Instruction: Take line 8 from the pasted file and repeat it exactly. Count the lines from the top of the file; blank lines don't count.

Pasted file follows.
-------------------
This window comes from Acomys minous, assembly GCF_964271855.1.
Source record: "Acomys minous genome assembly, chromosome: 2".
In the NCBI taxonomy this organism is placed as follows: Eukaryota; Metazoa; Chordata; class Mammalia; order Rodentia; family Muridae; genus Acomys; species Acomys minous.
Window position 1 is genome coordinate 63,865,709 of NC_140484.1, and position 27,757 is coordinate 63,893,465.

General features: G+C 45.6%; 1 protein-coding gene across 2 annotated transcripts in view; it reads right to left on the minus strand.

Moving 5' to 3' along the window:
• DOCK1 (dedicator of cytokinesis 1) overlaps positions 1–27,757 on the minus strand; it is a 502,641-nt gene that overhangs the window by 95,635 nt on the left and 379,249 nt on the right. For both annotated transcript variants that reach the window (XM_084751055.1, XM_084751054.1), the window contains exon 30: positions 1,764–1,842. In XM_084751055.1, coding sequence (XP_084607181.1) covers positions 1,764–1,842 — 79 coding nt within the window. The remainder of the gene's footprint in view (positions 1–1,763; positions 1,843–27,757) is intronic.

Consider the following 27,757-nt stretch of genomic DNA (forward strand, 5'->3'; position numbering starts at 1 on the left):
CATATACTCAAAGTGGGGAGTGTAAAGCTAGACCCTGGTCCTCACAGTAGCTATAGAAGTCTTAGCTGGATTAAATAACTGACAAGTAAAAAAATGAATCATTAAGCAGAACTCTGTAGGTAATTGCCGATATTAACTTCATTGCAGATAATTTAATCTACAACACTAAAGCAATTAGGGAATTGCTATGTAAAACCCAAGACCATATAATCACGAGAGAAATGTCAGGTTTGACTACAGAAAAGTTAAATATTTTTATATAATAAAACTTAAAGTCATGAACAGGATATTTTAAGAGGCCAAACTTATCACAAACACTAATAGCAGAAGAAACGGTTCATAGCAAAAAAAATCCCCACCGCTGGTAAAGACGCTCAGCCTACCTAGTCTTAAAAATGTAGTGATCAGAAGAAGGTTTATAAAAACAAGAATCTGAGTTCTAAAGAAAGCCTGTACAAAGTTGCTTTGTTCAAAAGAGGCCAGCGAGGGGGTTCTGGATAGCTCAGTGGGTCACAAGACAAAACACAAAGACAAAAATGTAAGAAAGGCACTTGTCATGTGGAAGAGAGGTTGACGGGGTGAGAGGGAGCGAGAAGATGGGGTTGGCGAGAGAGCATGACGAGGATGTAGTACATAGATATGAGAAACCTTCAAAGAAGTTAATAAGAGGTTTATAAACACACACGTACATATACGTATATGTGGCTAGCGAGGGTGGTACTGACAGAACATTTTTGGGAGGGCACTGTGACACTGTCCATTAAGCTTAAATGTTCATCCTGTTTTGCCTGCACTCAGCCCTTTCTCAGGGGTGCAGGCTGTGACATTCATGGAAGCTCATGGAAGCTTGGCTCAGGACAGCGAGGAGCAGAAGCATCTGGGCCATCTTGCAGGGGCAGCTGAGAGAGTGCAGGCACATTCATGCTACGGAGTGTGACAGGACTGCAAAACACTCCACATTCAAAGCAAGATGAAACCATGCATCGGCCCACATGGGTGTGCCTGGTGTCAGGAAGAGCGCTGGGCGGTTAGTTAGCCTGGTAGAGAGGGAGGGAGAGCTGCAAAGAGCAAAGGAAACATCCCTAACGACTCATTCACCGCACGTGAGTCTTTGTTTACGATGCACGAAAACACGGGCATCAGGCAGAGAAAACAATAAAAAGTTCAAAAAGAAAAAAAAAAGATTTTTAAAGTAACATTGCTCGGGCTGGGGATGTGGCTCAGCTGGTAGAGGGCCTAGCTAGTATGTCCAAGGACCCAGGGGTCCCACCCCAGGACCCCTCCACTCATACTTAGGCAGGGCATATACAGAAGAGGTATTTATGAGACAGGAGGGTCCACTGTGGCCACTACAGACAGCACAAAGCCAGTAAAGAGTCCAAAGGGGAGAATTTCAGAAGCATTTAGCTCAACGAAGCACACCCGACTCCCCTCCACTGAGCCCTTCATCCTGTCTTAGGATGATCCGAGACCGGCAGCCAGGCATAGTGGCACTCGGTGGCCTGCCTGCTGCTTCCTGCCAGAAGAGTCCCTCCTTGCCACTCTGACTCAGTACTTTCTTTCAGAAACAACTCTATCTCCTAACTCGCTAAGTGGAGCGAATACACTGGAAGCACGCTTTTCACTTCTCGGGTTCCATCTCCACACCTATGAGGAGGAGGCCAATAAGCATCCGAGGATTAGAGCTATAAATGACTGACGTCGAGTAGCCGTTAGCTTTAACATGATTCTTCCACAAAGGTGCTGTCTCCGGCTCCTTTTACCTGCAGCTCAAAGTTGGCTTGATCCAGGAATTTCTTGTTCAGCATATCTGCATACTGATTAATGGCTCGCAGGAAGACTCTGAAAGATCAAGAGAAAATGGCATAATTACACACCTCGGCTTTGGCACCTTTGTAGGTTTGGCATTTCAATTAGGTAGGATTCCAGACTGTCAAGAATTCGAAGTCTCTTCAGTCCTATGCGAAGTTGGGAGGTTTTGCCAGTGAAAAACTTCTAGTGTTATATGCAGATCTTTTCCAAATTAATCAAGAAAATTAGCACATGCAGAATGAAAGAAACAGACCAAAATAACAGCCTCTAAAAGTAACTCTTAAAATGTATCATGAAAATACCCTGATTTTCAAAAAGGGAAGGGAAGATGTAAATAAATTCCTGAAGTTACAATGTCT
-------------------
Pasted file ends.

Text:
Consider the following 27,757-nt stretch of genomic DNA (forward strand, 5'->3'; position numbering starts at 1 on the left):